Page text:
I ran into a problem with my active substrate, so decided to redo my tank and use a HMF. Here's a start of it.
So my Netlea (Similar to ADA) soil, after absorbing all kinds of things from the tank, has decided to start releasing them, so it's time to get rid of it. It's the problem with any active substrate. They have a high CEC and can store things from the water and release them when full. They can also run out of whatever they use to lower the pH. Either way, they do have a lifespan, especially what we want from the soil for shrimp. I am going to reuse it for my planted tank though after a rinse, let it suck up the nutrients I dose and from root tabs.
Mine seems to be loaded with Nitrates and Phosphates. I got algae growing over sponge filters, walls, plants, sponge intakes, rocks, everything. I've taken soil out of the tank, into a container with fresh water, 20-40ppm nitrates within 24 hours. The soil's cap-put.
So I came up with a Hamburg matten filter for my filtration. The tank is a 20gal tank. I'm going to use a bit of inert gravel but leave a big portion of the tank bare bottom for easy cleanup, etc. I am going to use Ebi-ken Sosei, which is a product to lower the pH of your RO water by adding an organic dis solvable fluvic acid that can be added to your RO for water changes and will drop the pH to a acidic range without affect other param's.
Here's the sponge with a dry fit with some supports to hold the sponge in place.
Support rails painted black with Kyrlon paint and siliconed into place.
The idea behind a Hamburg Matten filter is that you put a powerhead or airdriven lift tube behind the sponge, and expelling water out of the area back into the area in front. This forces water to be pulled through the giant wall of sponge. This provides filtration, huge area for biofilm for shrimp, and very low maintenance as the sponge can go sometimes a year or two without being removed and cleaned. The bonus is shrimp love sponges for munching, so bonus for them. Some people even get a bit of moss growing and creeping up the sponge to create a moss wall.
Here's a pic of how the HMF works.
So far I haven't lost any shrimp from the Nitrate/Phosphate dumping but babies sure aren't there like they should. No amount of water changes was able to get rid of it, so I'll see how this method works.
Here's the dry fit for the substrate divider. It's a plastic PVC based compound called Celuka. It's basically the same stuff they use for PVC pipes that's heated and then filled with tiny micro air bubbles then compressed to give a very hard, PVC "wood" that comes in 1x6 and 2x4 and all the standard lumber sizes. It can be cut with a chop shop and comes out with a super smooth edge without sanding, can be drilled, painted, just like wood but just pure PVC. I've used it for turtle docks, crayfish homes, all kinds of things in tanks before and since it's just PVC, just heated with air and no additives, it's safe for tanks like PVC is. I'm going to paint it black and silicone it in so the front part of the tank is bare and can be used for feeding and easy cleanup and the gravel will be contained against the sponge, so it will seal the bottom of the sponge to stop shrimp from crawling under, and act like a UGF and pull crap out of the substrate towards the sponge.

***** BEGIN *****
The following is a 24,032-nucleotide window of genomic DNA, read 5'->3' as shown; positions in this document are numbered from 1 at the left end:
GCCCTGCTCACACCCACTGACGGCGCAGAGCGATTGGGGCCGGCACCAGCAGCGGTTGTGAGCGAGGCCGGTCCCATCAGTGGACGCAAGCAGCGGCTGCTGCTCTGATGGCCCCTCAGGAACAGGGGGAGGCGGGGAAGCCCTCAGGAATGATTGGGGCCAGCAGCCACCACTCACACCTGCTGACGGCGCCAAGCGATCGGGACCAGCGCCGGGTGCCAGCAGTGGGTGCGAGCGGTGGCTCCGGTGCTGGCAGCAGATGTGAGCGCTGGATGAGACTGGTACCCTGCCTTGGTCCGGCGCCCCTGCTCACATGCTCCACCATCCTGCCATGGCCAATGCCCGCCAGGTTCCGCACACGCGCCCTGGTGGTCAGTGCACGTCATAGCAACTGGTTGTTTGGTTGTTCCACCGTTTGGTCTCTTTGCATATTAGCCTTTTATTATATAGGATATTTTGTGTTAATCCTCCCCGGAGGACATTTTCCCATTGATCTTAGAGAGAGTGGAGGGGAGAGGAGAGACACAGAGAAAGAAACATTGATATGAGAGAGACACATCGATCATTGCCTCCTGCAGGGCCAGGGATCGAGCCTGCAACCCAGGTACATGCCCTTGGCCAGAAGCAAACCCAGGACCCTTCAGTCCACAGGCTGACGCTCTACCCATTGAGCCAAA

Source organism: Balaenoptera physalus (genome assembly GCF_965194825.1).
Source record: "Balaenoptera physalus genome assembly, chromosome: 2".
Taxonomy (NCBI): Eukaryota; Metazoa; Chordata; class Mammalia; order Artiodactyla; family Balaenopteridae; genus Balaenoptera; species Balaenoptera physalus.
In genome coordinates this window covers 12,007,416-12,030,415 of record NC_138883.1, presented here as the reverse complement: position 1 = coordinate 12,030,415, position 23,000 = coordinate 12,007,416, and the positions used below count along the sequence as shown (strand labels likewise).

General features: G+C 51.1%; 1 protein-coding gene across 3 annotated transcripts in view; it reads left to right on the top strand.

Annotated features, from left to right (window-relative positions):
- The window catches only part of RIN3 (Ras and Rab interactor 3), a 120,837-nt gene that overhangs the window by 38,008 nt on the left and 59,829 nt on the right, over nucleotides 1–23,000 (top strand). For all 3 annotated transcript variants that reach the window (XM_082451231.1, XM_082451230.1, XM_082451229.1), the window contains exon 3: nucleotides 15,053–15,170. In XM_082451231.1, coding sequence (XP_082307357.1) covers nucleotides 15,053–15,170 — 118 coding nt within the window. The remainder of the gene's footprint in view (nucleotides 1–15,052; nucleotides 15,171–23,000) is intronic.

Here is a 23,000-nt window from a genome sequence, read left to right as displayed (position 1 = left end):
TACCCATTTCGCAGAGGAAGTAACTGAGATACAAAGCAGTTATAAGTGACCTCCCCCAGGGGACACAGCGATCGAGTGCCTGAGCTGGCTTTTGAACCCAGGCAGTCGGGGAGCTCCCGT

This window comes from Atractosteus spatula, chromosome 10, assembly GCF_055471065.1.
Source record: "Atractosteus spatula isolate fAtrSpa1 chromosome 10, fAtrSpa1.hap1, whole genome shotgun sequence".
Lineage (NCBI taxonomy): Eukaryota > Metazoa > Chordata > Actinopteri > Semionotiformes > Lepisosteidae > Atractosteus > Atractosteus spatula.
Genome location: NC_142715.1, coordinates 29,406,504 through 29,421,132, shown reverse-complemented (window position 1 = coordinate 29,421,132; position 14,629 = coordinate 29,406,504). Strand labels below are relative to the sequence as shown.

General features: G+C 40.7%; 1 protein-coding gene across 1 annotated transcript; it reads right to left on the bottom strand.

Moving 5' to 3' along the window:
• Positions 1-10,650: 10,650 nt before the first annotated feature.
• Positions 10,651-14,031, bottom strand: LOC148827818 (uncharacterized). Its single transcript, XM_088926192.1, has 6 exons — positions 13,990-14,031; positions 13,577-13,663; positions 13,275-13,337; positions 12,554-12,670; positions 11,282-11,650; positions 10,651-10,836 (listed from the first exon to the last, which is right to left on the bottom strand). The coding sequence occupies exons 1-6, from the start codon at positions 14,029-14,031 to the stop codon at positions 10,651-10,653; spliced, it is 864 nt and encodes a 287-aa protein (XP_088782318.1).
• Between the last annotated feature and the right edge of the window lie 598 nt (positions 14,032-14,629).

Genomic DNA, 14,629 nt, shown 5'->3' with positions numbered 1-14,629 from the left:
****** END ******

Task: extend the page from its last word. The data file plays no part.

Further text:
I was also reading Frank say that basically inert soils but ones with a high CEC (He was referring to Akadama) will absorb some of the fluvic acid from the Sosei and release it, thus helping stabilize the ph of water over time as small amounts will be retained and released by the soil. Another reason I choose Flourite black for my substrate.
The other thing with the HMF is you can hide your heater, CO2 difussor, whatever behind the sponge.
Here's the divider glued in and painted.
Painted the bottom of the tank black
I have a fluval 2 internal filter, so I can stuff it with purigen or floss or whatever I want to get a bit of different filtration in there besides the jumbo sponge wall.
Here it is connected to my output that will sit above the water line to get lots of surface movement and O2 exchange. The water rushes through all the holes and slams against them and that should increase O2 content as well as it's creating movement of the return water.
I got some Sosei ordered and should have it in by Tuesday, so I'll see how that works for lowering the pH. I got lots of stuff to load up the tank quickly with biofilm, so it shouldn't take long before I can add some low grades and see how they like it. I think I'd be happy with 6.5pH water for them instead of the 5pH Netlea gives me. Snails don't last long in the low pH, some plants don't like it and as Randy said in another post, it is rather acidic at that pH.
I'm moving in about a year and plan on building a nice shrimp breeding rack, so this is also a test to see if I can get them breeding without active substrate, giant filter wall that doesn't need to be changed or cleaned and something I can add to the water to lower the pH some what. I don't want a rack of 20 tanks with active substrate that need to be replaced, canister filters that need cleaning, etc. Very costly and time consuming to maintain 20 tanks like that. Much easier to have mostly bare bottom tanks, mostly air driven, very little cleaning time, etc.
Thread in the shrimp forum that I'll be keep fairly up to date about the whole procedure.
Active substrate end of life, time for a new tank and idea